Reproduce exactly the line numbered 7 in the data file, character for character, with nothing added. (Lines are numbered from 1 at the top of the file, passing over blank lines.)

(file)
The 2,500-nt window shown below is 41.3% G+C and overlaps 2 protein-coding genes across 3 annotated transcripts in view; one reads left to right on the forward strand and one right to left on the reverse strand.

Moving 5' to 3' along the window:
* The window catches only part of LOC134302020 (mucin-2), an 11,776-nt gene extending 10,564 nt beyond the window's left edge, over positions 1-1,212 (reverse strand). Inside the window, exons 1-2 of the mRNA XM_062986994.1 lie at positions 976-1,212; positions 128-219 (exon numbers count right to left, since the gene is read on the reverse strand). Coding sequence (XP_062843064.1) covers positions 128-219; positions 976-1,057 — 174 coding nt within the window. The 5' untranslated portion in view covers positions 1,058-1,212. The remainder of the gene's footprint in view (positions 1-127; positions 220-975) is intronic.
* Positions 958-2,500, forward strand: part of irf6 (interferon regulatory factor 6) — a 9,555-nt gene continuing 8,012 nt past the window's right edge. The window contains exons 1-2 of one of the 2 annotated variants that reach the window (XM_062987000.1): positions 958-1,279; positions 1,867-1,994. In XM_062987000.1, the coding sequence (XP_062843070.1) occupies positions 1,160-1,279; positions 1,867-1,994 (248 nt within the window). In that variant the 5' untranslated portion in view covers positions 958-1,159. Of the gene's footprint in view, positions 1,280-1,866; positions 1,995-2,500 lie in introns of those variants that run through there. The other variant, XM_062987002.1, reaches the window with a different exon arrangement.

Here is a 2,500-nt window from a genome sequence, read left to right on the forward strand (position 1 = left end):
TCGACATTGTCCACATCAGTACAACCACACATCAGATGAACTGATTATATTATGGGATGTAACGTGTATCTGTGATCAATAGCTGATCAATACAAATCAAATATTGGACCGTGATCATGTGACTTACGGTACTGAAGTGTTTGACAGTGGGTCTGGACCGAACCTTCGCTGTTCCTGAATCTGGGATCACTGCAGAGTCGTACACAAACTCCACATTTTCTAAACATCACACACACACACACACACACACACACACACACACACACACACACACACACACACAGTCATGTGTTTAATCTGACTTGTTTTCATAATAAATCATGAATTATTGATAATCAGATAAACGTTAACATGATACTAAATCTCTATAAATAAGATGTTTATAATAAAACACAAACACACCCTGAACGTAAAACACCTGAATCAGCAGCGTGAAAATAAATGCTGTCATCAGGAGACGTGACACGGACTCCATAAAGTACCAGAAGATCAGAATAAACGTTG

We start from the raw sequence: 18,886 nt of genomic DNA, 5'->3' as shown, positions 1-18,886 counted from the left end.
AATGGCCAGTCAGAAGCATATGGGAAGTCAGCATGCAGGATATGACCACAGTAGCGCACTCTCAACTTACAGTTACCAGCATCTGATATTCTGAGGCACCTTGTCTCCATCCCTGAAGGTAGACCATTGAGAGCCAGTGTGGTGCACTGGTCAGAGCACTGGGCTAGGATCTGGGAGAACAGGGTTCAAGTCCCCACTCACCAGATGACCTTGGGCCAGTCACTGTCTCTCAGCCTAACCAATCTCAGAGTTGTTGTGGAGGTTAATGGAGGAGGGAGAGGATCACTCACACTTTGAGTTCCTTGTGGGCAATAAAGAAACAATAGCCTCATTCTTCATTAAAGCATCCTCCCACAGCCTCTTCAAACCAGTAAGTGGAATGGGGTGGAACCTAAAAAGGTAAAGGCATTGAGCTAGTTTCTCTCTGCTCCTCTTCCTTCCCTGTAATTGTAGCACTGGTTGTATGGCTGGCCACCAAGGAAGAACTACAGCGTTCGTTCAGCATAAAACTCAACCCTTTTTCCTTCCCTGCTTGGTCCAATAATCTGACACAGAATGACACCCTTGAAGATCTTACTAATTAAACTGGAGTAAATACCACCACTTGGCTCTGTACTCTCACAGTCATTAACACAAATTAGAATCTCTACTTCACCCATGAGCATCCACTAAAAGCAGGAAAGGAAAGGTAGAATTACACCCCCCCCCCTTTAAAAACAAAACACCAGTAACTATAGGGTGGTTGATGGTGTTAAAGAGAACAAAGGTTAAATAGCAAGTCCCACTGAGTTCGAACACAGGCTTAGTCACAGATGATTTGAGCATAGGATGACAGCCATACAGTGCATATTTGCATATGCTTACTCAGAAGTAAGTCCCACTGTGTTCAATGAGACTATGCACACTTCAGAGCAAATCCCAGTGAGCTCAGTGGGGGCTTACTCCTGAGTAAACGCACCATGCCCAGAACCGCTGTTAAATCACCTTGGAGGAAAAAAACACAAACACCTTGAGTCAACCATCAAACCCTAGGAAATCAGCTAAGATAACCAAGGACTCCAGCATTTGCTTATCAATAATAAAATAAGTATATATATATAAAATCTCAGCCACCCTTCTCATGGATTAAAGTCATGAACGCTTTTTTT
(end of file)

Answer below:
We start from the raw sequence: 18,886 nt of genomic DNA, 5'->3' as shown, positions 1-18,886 counted from the left end.